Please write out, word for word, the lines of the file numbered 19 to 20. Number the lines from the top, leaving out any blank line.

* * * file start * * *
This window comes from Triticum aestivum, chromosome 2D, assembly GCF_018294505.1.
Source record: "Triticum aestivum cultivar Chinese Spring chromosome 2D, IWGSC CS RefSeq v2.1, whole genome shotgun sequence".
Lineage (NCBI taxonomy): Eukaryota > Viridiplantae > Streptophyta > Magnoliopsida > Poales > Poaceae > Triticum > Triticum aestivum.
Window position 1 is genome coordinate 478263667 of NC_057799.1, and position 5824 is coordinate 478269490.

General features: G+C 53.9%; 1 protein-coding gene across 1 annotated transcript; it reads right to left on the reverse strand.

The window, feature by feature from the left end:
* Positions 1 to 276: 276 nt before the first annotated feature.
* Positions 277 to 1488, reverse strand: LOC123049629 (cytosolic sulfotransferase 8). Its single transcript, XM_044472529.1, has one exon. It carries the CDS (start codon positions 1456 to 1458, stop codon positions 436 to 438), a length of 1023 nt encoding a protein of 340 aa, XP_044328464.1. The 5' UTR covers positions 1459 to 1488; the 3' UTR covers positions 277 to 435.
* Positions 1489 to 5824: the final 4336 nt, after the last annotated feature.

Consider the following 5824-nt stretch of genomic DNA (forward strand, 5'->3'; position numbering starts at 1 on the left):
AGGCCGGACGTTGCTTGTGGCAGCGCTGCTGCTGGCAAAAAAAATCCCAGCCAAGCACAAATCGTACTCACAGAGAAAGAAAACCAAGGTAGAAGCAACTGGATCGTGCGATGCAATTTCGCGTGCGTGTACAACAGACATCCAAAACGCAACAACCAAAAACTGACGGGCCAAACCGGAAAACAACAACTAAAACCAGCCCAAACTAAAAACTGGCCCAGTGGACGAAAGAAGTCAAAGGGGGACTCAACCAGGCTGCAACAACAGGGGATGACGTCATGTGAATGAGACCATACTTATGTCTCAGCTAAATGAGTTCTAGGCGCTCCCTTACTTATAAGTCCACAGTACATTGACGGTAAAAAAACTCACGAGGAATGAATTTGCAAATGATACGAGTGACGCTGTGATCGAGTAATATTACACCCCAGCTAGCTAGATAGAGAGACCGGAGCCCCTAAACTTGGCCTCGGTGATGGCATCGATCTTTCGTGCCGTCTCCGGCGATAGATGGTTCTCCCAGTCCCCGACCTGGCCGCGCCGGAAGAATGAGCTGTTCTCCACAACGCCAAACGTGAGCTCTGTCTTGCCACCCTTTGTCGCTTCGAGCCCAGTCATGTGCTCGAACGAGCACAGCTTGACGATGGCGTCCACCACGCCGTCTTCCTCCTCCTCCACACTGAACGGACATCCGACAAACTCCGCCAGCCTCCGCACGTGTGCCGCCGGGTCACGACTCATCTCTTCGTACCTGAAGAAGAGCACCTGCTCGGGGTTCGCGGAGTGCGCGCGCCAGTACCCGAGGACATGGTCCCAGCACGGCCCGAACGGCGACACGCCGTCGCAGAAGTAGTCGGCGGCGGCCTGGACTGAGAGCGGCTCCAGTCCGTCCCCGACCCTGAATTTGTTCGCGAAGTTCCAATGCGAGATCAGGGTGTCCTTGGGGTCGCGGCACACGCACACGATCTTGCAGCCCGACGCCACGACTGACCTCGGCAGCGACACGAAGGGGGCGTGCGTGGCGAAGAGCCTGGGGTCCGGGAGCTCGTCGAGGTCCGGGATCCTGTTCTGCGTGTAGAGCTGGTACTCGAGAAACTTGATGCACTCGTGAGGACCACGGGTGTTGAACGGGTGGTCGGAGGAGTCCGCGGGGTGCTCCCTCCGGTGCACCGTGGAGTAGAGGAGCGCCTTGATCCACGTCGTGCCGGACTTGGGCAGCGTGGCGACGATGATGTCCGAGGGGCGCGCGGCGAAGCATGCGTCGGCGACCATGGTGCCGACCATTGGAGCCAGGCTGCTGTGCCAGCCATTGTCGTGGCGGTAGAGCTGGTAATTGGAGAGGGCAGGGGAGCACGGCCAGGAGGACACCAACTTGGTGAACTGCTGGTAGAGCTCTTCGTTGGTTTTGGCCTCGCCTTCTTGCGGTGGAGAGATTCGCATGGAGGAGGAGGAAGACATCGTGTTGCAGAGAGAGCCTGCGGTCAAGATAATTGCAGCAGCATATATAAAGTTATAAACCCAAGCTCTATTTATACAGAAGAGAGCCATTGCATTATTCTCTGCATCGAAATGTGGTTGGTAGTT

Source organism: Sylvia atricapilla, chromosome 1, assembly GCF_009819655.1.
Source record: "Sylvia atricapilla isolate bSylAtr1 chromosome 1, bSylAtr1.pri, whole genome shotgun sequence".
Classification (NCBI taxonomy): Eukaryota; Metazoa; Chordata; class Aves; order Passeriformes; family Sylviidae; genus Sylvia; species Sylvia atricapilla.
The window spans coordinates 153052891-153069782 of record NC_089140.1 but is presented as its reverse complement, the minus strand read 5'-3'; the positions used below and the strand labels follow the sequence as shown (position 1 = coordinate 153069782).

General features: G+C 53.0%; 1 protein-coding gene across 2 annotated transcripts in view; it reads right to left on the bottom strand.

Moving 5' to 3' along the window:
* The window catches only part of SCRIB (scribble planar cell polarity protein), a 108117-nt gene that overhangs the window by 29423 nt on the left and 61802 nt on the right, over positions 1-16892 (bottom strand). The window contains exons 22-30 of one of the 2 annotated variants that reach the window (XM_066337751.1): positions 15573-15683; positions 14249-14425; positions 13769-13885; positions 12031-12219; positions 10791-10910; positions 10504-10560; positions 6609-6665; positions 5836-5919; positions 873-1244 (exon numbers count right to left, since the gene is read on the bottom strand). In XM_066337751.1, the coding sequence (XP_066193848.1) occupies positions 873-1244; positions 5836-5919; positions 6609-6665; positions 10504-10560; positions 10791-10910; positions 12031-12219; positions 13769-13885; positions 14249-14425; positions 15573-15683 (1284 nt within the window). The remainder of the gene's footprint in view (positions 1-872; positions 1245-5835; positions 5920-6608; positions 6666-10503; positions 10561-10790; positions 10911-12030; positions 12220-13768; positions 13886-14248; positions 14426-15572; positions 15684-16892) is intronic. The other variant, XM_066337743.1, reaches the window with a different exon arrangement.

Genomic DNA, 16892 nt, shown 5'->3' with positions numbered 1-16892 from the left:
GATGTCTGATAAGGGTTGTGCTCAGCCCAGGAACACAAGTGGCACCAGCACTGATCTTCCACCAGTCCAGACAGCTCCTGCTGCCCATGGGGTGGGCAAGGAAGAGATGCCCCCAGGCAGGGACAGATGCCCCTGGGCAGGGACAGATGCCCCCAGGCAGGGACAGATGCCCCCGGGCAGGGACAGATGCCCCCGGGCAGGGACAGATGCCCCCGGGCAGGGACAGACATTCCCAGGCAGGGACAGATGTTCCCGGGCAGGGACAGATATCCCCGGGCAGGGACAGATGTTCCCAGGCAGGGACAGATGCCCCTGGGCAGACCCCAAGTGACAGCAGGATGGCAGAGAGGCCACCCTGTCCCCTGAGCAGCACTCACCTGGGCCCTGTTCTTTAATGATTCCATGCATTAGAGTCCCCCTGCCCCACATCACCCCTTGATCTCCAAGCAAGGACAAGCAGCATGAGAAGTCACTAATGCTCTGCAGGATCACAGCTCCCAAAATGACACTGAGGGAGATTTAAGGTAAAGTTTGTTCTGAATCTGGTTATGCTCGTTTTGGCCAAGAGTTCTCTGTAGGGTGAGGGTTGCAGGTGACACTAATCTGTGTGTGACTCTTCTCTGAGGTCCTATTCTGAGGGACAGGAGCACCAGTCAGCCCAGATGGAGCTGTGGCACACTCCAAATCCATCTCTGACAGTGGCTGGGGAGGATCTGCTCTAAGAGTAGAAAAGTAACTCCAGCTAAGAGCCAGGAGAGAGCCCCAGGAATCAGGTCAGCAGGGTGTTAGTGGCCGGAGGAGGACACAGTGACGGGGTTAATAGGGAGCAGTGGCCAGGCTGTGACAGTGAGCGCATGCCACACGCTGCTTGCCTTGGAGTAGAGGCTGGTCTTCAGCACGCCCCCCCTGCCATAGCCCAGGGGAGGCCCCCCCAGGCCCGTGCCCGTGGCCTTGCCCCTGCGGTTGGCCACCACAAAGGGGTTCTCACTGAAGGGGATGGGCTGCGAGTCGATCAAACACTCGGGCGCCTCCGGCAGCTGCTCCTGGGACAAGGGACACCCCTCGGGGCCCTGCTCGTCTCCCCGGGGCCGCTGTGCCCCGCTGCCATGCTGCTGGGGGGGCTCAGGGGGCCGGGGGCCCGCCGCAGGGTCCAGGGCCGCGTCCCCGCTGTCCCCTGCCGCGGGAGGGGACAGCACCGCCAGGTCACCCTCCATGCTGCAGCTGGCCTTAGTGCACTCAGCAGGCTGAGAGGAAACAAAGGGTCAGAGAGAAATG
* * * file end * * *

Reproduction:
Genomic DNA, 16892 nt, shown 5'->3' with positions numbered 1-16892 from the left:
GATGTCTGATAAGGGTTGTGCTCAGCCCAGGAACACAAGTGGCACCAGCACTGATCTTCCACCAGTCCAGACAGCTCCTGCTGCCCATGGGGTGGGCAAGGAAGAGATGCCCCCAGGCAGGGACAGATGCCCCTGGGCAGGGACAGATGCCCCCAGGCAGGGACAGATGCCCCCGGGCAGGGACAGATGCCCCCGGGCAGGGACAGATGCCCCCGGGCAGGGACAGACATTCCCAGGCAGGGACAGATGTTCCCGGGCAGGGACAGATATCCCCGGGCAGGGACAGATGTTCCCAGGCAGGGACAGATGCCCCTGGGCAGACCCCAAGTGACAGCAGGATGGCAGAGAGGCCACCCTGTCCCCTGAGCAGCACTCACCTGGGCCCTGTTCTTTAATGATTCCATGCATTAGAGTCCCCCTGCCCCACATCACCCCTTGATCTCCAAGCAAGGACAAGCAGCATGAGAAGTCACTAATGCTCTGCAGGATCACAGCTCCCAAAATGACACTGAGGGAGATTTAAGGTAAAGTTTGTTCTGAATCTGGTTATGCTCGTTTTGGCCAAGAGTTCTCTGTAGGGTGAGGGTTGCAGGTGACACTAATCTGTGTGTGACTCTTCTCTGAGGTCCTATTCTGAGGGACAGGAGCACCAGTCAGCCCAGATGGAGCTGTGGCACACTCCAAATCCATCTCTGACAGTGGCTGGGGAGGATCTGCTCTAAGAGTAGAAAAGTAACTCCAGCTAAGAGCCAGGAGAGAGCCCCAGGAATCAGGTCAGCAGGGTGTTAGTGGCCGGAGGAGGACACAGTGACGGGGTTAATAGGGAGCAGTGGCCAGGCTGTGACAGTGAGCGCATGCCACACGCTGCTTGCCTTGGAGTAGAGGCTGGTCTTCAGCACGCCCCCCCTGCCATAGCCCAGGGGAGGCCCCCCCAGGCCCGTGCCCGTGGCCTTGCCCCTGCGGTTGGCCACCACAAAGGGGTTCTCACTGAAGGGGATGGGCTGCGAGTCGATCAAACACTCGGGCGCCTCCGGCAGCTGCTCCTGGGACAAGGGACACCCCTCGGGGCCCTGCTCGTCTCCCCGGGGCCGCTGTGCCCCGCTGCCATGCTGCTGGGGGGGCTCAGGGGGCCGGGGGCCCGCCGCAGGGTCCAGGGCCGCGTCCCCGCTGTCCCCTGCCGCGGGAGGGGACAGCACCGCCAGGTCACCCTCCATGCTGCAGCTGGCCTTAGTGCACTCAGCAGGCTGAGAGGAAACAAAGGGTCAGAGAGAAATG